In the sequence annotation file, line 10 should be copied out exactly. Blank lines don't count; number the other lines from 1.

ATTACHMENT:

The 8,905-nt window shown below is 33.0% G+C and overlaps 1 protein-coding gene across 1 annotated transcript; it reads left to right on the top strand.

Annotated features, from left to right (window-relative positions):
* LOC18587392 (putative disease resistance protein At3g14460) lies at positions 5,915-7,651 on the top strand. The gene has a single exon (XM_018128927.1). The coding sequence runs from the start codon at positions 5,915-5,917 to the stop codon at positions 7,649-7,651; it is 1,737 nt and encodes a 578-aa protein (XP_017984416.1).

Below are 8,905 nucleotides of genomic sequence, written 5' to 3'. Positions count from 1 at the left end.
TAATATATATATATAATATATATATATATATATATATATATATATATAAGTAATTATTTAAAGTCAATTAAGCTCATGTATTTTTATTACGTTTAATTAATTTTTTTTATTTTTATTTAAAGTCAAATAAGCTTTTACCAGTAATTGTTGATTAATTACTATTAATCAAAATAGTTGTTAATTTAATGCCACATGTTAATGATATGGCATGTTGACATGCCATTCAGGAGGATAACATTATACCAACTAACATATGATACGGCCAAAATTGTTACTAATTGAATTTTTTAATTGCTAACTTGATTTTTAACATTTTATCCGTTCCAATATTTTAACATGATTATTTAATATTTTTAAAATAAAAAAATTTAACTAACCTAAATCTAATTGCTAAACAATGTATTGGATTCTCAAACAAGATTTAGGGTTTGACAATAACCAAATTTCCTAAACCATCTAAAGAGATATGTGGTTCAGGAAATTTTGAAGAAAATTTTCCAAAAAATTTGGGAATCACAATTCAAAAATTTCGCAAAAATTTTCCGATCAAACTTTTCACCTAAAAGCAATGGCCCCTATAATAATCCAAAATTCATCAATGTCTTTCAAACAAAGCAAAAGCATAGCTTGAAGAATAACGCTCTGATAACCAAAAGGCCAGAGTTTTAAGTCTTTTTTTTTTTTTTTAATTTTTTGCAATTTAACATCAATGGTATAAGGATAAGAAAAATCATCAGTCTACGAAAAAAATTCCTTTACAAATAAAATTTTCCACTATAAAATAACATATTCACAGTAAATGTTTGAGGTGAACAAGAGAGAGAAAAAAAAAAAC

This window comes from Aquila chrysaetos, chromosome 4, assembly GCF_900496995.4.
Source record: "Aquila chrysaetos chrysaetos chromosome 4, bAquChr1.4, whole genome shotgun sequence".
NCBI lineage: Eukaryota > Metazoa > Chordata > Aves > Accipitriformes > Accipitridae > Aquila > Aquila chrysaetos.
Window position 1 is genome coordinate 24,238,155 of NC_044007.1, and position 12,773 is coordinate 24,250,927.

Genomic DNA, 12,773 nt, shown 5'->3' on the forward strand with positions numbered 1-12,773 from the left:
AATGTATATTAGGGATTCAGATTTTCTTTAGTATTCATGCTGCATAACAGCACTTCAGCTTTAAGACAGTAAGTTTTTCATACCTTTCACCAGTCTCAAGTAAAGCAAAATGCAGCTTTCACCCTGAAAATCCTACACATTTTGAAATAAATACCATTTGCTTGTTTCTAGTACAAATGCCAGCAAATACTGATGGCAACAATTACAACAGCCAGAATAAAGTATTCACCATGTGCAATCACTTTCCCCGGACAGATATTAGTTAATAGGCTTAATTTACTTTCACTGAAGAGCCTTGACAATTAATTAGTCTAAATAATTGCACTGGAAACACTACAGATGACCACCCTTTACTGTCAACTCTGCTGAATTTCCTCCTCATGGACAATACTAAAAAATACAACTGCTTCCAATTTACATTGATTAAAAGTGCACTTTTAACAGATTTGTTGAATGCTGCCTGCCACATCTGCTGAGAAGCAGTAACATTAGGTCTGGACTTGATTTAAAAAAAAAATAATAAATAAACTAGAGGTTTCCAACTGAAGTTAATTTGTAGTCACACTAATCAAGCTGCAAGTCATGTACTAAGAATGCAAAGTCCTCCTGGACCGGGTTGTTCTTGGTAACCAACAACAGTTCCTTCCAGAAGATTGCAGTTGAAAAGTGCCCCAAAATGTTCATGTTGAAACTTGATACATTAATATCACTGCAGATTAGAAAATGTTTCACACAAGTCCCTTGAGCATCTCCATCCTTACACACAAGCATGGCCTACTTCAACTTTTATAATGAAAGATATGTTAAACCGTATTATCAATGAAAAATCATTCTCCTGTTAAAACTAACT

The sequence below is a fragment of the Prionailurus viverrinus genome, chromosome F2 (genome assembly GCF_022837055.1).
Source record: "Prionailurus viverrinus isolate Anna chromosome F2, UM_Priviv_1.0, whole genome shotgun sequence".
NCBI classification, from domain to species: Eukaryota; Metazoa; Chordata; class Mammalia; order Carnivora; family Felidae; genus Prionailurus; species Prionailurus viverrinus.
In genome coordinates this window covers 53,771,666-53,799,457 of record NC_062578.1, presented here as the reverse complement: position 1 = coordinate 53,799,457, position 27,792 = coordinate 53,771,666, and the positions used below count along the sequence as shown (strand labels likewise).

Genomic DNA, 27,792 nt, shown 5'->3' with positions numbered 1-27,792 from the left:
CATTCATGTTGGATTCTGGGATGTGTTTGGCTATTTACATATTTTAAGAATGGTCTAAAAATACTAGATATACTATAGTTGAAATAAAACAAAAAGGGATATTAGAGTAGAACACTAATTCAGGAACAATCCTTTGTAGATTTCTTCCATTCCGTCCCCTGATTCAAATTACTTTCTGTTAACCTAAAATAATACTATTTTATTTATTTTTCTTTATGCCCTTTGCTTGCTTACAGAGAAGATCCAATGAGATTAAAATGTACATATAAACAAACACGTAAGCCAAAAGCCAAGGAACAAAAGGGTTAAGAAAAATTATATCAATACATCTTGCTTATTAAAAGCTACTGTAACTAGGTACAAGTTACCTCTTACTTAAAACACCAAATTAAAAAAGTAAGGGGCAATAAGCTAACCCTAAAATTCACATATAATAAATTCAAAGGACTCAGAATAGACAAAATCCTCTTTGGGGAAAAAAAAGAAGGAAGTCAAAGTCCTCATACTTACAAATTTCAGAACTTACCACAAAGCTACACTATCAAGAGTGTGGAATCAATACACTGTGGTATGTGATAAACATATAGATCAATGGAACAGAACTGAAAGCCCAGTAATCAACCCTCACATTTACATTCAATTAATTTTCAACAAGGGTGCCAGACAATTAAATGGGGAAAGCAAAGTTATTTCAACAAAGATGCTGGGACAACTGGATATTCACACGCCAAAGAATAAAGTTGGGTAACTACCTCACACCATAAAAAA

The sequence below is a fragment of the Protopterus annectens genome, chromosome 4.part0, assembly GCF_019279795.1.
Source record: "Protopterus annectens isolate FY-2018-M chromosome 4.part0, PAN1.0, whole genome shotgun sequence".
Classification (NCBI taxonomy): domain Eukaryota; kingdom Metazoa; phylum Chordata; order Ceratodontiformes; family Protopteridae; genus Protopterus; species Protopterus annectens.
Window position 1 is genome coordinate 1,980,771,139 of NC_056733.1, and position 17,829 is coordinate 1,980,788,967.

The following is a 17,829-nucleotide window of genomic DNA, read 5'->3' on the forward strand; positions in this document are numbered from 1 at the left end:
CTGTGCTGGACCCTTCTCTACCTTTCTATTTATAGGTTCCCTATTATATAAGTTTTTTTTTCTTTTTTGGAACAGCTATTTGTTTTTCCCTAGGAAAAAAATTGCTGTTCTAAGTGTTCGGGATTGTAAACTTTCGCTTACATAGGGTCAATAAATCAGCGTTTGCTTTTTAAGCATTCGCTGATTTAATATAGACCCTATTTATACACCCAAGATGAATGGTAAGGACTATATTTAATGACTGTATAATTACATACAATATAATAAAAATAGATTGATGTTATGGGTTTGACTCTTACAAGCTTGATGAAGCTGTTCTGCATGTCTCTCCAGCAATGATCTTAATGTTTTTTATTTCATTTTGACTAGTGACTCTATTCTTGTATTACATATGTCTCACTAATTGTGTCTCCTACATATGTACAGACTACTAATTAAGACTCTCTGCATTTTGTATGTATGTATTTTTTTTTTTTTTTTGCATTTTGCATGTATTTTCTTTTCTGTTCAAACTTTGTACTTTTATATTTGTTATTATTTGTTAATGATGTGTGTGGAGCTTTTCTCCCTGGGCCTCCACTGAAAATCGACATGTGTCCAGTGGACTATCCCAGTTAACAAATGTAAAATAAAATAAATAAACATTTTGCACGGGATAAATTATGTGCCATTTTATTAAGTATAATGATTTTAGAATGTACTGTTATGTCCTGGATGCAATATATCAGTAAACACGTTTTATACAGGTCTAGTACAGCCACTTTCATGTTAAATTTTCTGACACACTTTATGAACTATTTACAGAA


Genomic DNA, 12,773 nt, shown 5'->3' on the forward strand with positions numbered 1-12,773 from the left: